Scientists look into how animals pee and they have a good reason for that


A new study conducted by scientists has found that all animals ranging from as small as cats to elephants, which weigh over 6.6 pounds, take approximately 20 seconds to pee.

The study conducted by Georgia Tech University suggests that a connection exists between gravity and how animals urinate, thanks to the urethra.

The study examined the speed at which 32 animals urinate and discovered that it was the same. Interestingly, even though at 18 liters, an elephant's bladder is 3,600 times bigger than that of a cat's (5 milliliters), both the animals are able to urinate in 20 seconds. Moreover, the study discovered that all animals that weigh more than 6.6 pounds urinate in the same duration.

So how is this possible despite the disparity in size you ask?

"It's possible because larger animals have longer urethras," explains David Hu, assistant professor at Georgia Tech, who led the study. "The weight of the fluid in the urethra is pushing the fluid out. And because the urethra is long, flow rate is increased."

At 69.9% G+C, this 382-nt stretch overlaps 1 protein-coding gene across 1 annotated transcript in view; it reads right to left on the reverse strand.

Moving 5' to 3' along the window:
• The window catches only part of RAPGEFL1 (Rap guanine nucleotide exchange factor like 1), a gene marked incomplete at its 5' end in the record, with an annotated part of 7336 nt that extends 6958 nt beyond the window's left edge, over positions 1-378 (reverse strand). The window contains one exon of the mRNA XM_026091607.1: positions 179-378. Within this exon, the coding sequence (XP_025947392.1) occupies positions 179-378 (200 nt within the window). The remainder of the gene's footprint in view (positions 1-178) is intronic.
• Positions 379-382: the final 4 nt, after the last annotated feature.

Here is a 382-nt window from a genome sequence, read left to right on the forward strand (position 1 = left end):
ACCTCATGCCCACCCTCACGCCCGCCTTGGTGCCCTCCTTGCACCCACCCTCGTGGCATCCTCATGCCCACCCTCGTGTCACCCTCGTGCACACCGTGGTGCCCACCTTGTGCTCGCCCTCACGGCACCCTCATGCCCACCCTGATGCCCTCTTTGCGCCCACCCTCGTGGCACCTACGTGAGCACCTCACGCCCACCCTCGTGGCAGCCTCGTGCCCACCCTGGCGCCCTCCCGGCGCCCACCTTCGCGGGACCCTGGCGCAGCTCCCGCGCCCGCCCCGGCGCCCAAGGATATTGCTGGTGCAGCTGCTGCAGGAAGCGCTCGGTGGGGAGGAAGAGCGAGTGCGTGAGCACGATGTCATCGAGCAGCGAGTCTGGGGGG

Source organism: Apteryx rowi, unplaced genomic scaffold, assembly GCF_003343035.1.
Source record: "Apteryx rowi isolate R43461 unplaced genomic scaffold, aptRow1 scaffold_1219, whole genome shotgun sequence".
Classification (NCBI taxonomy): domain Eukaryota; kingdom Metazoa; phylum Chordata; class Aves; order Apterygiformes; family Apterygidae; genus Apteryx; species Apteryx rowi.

Per researchers, gravity has an effect on the speed of the urine flow in animals. Bigger animals like elephants have longer urethras, which enables them to empty their bladder in jets. An elephant urinates at 4 meters/sec, which is comparable to the volume/sec of five shower heads.

"If its urethra were shorter, the elephant would urinate for a longer time and be more susceptible to predators," says Hu.

On the other hand, the urination of smaller animals is affected marginally by gravity and they urinate in "small drops" owing to "high viscous and capillary forces."

The team of researchers studied 16 animals relieve themselves in a zoo, as well as watched 28 YouTube videos depicting the same. The researchers realized that their findings can help engineers as one does not require external pressure to dispose fluids speedily.

Gravity helps the animals save energy per Hu. The study author also opines that systems for water tanks, fire hoses and backpacks can be built around this correlation to extract maximum efficiency.

The study has been published in the Proceedings of the National Academy of Sciences (PNAS).

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